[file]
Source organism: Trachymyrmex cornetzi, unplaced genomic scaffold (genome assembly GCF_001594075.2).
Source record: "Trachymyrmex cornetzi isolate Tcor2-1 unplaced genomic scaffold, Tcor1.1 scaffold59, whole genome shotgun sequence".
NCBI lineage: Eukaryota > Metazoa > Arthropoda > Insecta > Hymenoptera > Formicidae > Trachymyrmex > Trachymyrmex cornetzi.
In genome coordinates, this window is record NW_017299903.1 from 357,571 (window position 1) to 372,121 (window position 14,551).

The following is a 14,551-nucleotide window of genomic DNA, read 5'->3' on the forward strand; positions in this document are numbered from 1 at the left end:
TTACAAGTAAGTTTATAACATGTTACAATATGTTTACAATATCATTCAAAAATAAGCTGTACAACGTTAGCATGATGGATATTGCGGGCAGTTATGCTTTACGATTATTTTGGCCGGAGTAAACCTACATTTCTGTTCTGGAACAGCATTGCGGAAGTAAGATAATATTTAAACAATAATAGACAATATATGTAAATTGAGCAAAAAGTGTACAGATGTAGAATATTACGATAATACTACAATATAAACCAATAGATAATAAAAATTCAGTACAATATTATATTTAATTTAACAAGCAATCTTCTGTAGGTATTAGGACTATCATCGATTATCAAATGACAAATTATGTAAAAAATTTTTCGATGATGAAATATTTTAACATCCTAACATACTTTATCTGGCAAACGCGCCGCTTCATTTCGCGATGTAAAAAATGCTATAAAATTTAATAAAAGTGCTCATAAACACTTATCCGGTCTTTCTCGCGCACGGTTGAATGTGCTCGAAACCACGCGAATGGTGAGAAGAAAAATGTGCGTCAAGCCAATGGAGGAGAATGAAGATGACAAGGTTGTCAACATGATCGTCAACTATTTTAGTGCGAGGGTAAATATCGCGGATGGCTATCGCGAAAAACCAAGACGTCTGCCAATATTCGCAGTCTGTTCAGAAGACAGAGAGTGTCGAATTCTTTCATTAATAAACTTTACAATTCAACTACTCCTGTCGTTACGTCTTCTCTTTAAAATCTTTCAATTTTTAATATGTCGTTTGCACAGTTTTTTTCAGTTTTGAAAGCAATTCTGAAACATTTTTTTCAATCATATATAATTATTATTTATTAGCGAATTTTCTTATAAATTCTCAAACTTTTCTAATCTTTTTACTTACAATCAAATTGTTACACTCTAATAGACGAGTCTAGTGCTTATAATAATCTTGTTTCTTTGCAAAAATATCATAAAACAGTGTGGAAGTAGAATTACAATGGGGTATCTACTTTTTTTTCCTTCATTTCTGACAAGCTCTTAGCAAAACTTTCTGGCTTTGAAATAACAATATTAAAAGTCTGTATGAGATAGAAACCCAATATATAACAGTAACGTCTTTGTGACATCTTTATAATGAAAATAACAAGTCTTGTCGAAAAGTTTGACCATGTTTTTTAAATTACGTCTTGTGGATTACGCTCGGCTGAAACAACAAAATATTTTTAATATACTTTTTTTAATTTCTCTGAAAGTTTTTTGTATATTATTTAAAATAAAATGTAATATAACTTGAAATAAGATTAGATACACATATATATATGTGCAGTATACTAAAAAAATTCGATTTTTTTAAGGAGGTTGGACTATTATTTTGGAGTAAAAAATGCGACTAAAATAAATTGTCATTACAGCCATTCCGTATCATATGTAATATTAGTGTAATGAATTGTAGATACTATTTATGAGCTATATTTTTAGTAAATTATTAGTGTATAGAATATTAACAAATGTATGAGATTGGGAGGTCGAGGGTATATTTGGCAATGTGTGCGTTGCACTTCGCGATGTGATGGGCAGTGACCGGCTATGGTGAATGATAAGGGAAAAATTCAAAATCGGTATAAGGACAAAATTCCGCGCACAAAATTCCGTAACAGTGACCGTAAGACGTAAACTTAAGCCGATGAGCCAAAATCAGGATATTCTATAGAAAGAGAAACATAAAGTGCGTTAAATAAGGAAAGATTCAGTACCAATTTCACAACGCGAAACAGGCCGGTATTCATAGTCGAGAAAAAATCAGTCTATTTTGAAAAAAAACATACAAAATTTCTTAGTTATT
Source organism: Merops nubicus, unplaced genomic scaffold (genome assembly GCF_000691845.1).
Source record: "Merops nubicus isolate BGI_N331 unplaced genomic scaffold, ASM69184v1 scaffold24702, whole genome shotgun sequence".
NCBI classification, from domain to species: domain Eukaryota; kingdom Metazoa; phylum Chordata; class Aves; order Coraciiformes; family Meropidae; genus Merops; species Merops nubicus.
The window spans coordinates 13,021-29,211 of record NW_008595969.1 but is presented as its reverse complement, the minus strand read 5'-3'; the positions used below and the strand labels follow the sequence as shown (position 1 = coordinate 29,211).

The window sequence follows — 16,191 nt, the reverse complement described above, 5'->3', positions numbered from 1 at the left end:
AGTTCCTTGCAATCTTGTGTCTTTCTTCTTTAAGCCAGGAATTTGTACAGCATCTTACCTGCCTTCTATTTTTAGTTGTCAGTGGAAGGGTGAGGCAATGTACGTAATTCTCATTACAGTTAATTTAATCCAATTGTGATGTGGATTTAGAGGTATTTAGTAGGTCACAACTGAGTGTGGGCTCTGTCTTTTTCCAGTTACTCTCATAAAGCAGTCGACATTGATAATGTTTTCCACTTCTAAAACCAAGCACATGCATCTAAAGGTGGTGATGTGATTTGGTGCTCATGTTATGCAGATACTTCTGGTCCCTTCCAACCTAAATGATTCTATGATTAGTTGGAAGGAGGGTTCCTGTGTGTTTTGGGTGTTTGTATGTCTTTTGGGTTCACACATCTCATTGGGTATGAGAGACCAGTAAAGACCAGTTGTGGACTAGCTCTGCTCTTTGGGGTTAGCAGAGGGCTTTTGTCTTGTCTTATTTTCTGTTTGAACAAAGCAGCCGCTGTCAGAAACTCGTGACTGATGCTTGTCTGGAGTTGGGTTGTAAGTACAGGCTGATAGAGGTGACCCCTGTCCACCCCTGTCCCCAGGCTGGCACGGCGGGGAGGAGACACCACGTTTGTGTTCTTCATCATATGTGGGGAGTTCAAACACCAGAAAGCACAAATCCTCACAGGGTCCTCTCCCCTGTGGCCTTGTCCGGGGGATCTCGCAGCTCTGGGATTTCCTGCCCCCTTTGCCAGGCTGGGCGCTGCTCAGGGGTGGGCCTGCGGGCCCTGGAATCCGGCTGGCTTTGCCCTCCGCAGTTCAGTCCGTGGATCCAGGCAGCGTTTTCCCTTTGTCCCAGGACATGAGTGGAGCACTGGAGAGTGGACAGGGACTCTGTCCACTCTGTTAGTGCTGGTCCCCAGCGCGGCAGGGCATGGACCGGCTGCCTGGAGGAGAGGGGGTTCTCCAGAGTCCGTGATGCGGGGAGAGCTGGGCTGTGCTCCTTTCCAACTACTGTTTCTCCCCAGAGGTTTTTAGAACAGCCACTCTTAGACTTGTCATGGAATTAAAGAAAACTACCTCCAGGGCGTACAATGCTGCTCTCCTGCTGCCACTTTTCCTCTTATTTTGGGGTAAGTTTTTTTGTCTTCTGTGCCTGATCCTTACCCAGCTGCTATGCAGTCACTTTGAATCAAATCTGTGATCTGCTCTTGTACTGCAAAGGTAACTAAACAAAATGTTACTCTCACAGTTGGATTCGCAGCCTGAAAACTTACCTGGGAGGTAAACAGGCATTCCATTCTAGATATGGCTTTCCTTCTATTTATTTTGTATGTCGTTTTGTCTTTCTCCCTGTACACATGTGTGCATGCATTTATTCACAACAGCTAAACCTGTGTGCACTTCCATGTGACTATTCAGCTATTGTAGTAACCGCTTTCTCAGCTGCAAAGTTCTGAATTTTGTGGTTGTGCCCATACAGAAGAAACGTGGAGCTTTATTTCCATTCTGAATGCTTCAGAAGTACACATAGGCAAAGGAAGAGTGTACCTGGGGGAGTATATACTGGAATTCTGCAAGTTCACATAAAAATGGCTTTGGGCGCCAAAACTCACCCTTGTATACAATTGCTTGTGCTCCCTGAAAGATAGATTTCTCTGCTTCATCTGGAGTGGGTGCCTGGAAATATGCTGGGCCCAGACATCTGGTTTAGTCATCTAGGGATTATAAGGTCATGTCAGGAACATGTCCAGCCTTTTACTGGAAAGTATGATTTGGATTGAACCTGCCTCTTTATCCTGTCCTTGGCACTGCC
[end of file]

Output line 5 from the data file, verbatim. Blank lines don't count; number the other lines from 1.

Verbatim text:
The following is a 14,551-nucleotide window of genomic DNA, read 5'->3' on the forward strand; positions in this document are numbered from 1 at the left end: